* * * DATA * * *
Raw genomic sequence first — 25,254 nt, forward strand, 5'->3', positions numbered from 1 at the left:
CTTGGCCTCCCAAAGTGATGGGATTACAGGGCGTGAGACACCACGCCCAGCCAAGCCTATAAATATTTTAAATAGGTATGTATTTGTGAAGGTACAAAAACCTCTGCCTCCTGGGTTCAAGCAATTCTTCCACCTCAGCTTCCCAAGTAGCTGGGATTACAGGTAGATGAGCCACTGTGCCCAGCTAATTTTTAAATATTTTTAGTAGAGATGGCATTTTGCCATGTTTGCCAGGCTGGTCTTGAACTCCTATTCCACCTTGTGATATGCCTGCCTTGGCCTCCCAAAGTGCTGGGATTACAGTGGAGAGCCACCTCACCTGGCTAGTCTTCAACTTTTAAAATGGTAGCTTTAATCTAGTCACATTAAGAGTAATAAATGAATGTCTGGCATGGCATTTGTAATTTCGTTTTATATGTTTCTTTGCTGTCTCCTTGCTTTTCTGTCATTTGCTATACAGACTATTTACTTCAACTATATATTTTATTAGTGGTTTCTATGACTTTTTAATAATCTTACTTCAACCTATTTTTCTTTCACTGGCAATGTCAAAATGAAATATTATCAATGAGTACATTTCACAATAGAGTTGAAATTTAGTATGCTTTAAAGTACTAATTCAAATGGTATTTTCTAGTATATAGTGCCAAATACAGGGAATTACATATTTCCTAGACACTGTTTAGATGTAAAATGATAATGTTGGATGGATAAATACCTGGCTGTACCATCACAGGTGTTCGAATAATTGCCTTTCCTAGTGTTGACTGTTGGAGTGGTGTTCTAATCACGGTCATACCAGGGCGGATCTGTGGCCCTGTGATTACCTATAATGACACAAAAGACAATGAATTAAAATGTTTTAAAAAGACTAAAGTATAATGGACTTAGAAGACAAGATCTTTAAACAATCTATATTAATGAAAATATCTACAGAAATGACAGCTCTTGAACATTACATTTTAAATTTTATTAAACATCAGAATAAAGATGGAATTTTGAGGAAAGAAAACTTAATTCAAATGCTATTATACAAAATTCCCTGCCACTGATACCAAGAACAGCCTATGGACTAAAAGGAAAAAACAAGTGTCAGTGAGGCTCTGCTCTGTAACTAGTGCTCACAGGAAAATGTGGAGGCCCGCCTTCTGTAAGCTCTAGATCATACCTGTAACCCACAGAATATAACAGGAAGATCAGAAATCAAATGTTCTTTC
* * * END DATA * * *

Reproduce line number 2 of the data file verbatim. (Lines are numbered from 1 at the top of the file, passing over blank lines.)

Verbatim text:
CTTGGCCTCCCAAAGTGATGGGATTACAGGGCGTGAGACACCACGCCCAGCCAAGCCTATAAATATTTTAAATAGGTATGTATTTGTGAAGGTACAAAAACCTCTGCCTCCTGGGTTCAAGCAATTCTTCCACCTCAGCTTCCCAAGTAGCTGGGATTACAGGTAGATGAGCCACTGTGCCCAGCTAATTTTTAAATATTTTTAGTAGAGATGGCATTTTGCCATGTTTGCCAGGCTGGTCTTGAACTCCTATTCCACCTTGTGATATGCCTGCCTTGGCCTCCCAAAGTGCTGGGATTACAGTGGAGAGCCACCTCACCTGGCTAGTCTTCAACTTTTAAAATGGTAGCTTTAATCTAGTCACATTAAGAGTAATAAATGAATGTCTGGCATGGCATTTGTAATTTCGTTTTATATGTTTCTTTGCTGTCTCCTTGCTTTTCTGTCATTTGCTATACAGACTATTTACTTCAACTATATATTTTATTAGTGGTTTCTATGACTTTTTAATAATCTTACTTCAACCTATTTTTCTTTCACTGGCAATGTCAAAATGAAATATTATCAATGAGTACATTTCACAATAGAGTTGAAATTTAGTATGCTTTAAAGTACTAATTCAAATGGTATTTTCTAGTATATAGTGCCAAATACAGGGAATTACATATTTCCTAGACACTGTTTAGATGTAAAATGATAATGTTGGATGGATAAATACCTGGCTGTACCATCACAGGTGTTCGAATAATTGCCTTTCCTAGTGTTGACTGTTGGAGTGGTGTTCTAATCACGGTCATACCAGGGCGGATCTGTGGCCCTGTGATTACCTATAATGACACAAAAGACAATGAATTAAAATGTTTTAAAAAGACTAAAGTATAATGGACTTAGAAGACAAGATCTTTAAACAATCTATATTAATGAAAATATCTACAGAAATGACAGCTCTTGAACATTACATTTTAAATTTTATTAAACATCAGAATAAAGATGGAATTTTGAGGAAAGAAAACTTAATTCAAATGCTATTATACAAAATTCCCTGCCACTGATACCAAGAACAGCCTATGGACTAAAAGGAAAAAACAAGTGTCAGTGAGGCTCTGCTCTGTAACTAGTGCTCACAGGAAAATGTGGAGGCCCGCCTTCTGTAAGCTCTAGATCATACCTGTAACCCACAGAATATAACAGGAAGATCAGAAATCAAATGTTCTTTC